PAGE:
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The Truth about Taiwan...Please!
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torentosan



Joined: 02 Sep 2009
Posts: 49

PostPosted: Mon Dec 02, 2013 10:42 am    Post subject: The Truth about Taiwan...Please! Reply with quote

There are job ads all the time on this site for jobs paying 19/20 dollars US. An internet search will show you that the cost of living is low .
So, how can so many people on this site claim that Taiwan is dead as far as ESL jobs go? Some schools are promising at least 25 hours a week.
That would leave plenty left over to save.
So, why all the bad reports?
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Ferfichkin



Joined: 07 Jul 2005
Posts: 127

PostPosted: Tue Dec 03, 2013 3:05 am    Post subject: Reply with quote

Quote:
There are job ads all the time on this site for jobs paying 19/20 dollars US.


There are several Taiwan jobs posted on this site every week, but you have to consider how many people will be applying for those few jobs. And many of those people are already in Taiwan.

Quote:
So, how can so many people on this site claim that Taiwan is dead as far as ESL jobs go? Some schools are promising at least 25 hours a week.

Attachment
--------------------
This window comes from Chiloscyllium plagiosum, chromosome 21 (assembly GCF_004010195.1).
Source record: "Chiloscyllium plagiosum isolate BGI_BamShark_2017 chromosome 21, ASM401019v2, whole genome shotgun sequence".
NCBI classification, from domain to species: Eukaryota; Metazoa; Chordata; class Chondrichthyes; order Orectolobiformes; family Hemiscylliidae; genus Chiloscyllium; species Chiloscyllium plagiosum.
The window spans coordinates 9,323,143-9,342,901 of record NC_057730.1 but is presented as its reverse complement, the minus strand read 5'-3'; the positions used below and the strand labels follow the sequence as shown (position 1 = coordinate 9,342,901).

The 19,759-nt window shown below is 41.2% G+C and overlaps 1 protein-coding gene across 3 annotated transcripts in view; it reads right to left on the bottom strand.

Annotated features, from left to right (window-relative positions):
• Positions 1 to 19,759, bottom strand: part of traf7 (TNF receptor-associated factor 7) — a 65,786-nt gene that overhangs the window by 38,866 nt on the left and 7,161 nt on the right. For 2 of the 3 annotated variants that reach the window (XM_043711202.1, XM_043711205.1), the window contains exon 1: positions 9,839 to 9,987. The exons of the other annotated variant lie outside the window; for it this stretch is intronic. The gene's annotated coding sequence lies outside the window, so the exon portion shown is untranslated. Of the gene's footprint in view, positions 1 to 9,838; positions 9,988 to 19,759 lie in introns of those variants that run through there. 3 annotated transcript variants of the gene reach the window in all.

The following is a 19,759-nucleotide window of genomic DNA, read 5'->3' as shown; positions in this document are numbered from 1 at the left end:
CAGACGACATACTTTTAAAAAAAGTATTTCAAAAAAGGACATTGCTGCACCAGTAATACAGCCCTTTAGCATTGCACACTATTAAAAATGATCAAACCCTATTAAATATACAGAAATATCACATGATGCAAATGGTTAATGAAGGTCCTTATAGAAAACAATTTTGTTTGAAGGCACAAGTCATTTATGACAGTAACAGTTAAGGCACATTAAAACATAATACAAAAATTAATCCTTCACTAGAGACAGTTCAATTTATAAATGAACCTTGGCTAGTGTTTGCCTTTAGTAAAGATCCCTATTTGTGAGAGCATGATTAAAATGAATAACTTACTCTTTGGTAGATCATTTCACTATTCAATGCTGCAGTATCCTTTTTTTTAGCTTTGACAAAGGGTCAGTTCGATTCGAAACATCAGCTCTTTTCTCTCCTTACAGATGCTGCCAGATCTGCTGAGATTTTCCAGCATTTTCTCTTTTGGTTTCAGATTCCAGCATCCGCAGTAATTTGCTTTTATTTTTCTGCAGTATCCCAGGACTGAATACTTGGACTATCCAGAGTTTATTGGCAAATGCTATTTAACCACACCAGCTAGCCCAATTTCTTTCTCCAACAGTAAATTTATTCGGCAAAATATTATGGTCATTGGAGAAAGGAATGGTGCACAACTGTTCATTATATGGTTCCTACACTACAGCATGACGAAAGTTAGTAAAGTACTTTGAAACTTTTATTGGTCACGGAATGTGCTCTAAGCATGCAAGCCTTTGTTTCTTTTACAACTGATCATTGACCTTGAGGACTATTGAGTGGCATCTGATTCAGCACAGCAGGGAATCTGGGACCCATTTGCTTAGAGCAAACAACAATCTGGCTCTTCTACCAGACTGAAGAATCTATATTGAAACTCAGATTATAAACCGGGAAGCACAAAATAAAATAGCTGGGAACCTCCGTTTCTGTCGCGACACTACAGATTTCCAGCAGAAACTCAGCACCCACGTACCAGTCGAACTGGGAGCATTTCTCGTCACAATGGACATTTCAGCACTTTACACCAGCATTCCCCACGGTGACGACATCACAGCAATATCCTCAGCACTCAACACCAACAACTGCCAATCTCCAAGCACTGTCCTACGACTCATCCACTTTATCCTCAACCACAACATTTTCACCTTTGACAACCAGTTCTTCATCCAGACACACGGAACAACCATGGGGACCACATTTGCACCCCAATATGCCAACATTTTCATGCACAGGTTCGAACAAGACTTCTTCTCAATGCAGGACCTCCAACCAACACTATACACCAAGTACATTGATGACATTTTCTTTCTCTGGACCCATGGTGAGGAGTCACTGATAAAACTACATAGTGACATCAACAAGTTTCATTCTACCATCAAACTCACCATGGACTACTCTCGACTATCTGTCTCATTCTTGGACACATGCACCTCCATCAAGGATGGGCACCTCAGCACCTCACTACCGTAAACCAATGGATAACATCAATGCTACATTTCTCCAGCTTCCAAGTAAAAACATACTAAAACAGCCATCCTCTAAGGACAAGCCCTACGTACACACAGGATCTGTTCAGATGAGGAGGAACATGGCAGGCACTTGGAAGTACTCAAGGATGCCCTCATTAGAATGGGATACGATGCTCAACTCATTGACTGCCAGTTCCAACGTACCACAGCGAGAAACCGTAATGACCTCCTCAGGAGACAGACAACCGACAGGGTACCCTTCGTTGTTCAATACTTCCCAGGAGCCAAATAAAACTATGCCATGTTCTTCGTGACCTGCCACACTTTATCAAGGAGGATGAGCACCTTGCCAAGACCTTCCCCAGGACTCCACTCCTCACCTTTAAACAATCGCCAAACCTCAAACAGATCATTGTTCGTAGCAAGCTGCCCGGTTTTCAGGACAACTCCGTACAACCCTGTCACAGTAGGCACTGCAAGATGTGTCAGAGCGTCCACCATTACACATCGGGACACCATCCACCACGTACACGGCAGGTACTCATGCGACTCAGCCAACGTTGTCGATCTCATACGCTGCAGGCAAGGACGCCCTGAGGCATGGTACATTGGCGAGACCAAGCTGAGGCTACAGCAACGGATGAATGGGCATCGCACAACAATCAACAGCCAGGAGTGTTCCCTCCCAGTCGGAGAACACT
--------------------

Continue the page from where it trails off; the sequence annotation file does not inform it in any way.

The biggest problem, in my opinion, is that the number of full-time jobs has gone down considerably over the years while the number of English teachers in Taiwan has remained relatively steady. This has resulted in increased competition for the full-time jobs that remain, which has put new teachers at a disadvantage since there are usually many experienced teachers willing to take those positions.

The other side of this equation is that the percentage of part-time jobs has increased. The trouble with part-time jobs, apart from the inconvenience of having to work two jobs, is that most of these schools can't offer a visa. As a result, they will usually try to hire someone with an independent visa if they can. This is of no help to new teachers since they require visa sponsorship to work legally.

Quote:
So, why all the bad reports?


That pretty much sums it up. It's a tough market right now, and I don't see it improving anytime soon. If you do decide to come to Taiwan, I would suggest two things:

(1) Be flexible, about the job itself, but especially about the location. From what I've heard, Taoyuan and Hsinchu seem to have the most work right now.

(2) Have money. Getting a decent full-time job might take some time. Personally, I wouldn't go with less than $4000-$5000 in the bank.

Hope this helps.
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ncaraway



Joined: 15 Feb 2010
Posts: 90
Location: Tainan, Taiwan

PostPosted: Sun Dec 08, 2013 2:53 am    Post subject: Reply with quote

I have lived in Taiwan for two years now and plan to be here permanently. I agree with Ferfichkin completely.

Full-time teaching jobs are few and far between. Part-time jobs are plentiful, though few of those are willing to help you get a visa. I am semi-retired and have a marriage visa so I don't need to earn a lot but I was working three part-time gigs at my peak. They offered between 3-6 hours a week.